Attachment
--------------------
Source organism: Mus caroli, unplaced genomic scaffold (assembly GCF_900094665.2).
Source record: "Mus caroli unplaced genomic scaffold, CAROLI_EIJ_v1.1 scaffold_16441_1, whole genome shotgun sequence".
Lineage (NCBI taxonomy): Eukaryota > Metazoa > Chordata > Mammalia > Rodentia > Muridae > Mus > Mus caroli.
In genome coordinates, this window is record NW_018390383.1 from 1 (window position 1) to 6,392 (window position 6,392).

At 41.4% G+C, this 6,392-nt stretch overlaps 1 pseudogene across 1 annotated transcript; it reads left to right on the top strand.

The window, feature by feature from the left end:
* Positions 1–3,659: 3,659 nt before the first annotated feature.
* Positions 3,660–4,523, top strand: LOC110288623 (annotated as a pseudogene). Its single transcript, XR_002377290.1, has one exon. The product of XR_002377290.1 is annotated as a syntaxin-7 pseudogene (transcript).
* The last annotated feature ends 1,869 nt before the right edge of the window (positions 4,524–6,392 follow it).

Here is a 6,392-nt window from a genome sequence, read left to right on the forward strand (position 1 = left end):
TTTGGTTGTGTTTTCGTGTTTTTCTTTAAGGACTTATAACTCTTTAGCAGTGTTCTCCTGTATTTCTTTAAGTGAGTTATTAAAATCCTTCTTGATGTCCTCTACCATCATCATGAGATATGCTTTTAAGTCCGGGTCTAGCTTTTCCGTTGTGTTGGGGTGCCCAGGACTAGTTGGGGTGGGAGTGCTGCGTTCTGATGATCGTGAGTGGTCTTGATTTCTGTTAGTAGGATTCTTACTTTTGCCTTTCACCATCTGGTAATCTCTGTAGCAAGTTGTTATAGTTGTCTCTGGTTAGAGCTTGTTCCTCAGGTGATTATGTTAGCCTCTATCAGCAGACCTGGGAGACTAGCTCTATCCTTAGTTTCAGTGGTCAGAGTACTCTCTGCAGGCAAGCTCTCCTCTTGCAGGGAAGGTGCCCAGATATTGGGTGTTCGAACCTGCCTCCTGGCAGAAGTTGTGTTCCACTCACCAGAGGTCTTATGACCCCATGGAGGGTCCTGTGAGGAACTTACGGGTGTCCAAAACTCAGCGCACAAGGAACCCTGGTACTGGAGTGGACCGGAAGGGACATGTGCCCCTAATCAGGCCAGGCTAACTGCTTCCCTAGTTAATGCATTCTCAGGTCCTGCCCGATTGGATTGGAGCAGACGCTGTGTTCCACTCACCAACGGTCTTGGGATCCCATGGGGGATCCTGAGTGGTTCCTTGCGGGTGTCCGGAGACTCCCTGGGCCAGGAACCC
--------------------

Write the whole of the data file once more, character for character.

Source organism: Mus caroli, unplaced genomic scaffold (assembly GCF_900094665.2).
Source record: "Mus caroli unplaced genomic scaffold, CAROLI_EIJ_v1.1 scaffold_16441_1, whole genome shotgun sequence".
Lineage (NCBI taxonomy): Eukaryota > Metazoa > Chordata > Mammalia > Rodentia > Muridae > Mus > Mus caroli.
In genome coordinates, this window is record NW_018390383.1 from 1 (window position 1) to 6,392 (window position 6,392).

At 41.4% G+C, this 6,392-nt stretch overlaps 1 pseudogene across 1 annotated transcript; it reads left to right on the top strand.

The window, feature by feature from the left end:
* Positions 1–3,659: 3,659 nt before the first annotated feature.
* Positions 3,660–4,523, top strand: LOC110288623 (annotated as a pseudogene). Its single transcript, XR_002377290.1, has one exon. The product of XR_002377290.1 is annotated as a syntaxin-7 pseudogene (transcript).
* The last annotated feature ends 1,869 nt before the right edge of the window (positions 4,524–6,392 follow it).

Here is a 6,392-nt window from a genome sequence, read left to right on the forward strand (position 1 = left end):
TTTGGTTGTGTTTTCGTGTTTTTCTTTAAGGACTTATAACTCTTTAGCAGTGTTCTCCTGTATTTCTTTAAGTGAGTTATTAAAATCCTTCTTGATGTCCTCTACCATCATCATGAGATATGCTTTTAAGTCCGGGTCTAGCTTTTCCGTTGTGTTGGGGTGCCCAGGACTAGTTGGGGTGGGAGTGCTGCGTTCTGATGATCGTGAGTGGTCTTGATTTCTGTTAGTAGGATTCTTACTTTTGCCTTTCACCATCTGGTAATCTCTGTAGCAAGTTGTTATAGTTGTCTCTGGTTAGAGCTTGTTCCTCAGGTGATTATGTTAGCCTCTATCAGCAGACCTGGGAGACTAGCTCTATCCTTAGTTTCAGTGGTCAGAGTACTCTCTGCAGGCAAGCTCTCCTCTTGCAGGGAAGGTGCCCAGATATTGGGTGTTCGAACCTGCCTCCTGGCAGAAGTTGTGTTCCACTCACCAGAGGTCTTATGACCCCATGGAGGGTCCTGTGAGGAACTTACGGGTGTCCAAAACTCAGCGCACAAGGAACCCTGGTACTGGAGTGGACCGGAAGGGACATGTGCCCCTAATCAGGCCAGGCTAACTGCTTCCCTAGTTAATGCATTCTCAGGTCCTGCCCGATTGGATTGGAGCAGACGCTGTGTTCCACTCACCAACGGTCTTGGGATCCCATGGGGGATCCTGAGTGGTTCCTTGCGGGTGTCCGGAGACTCCCTGGGCCAGGAACCC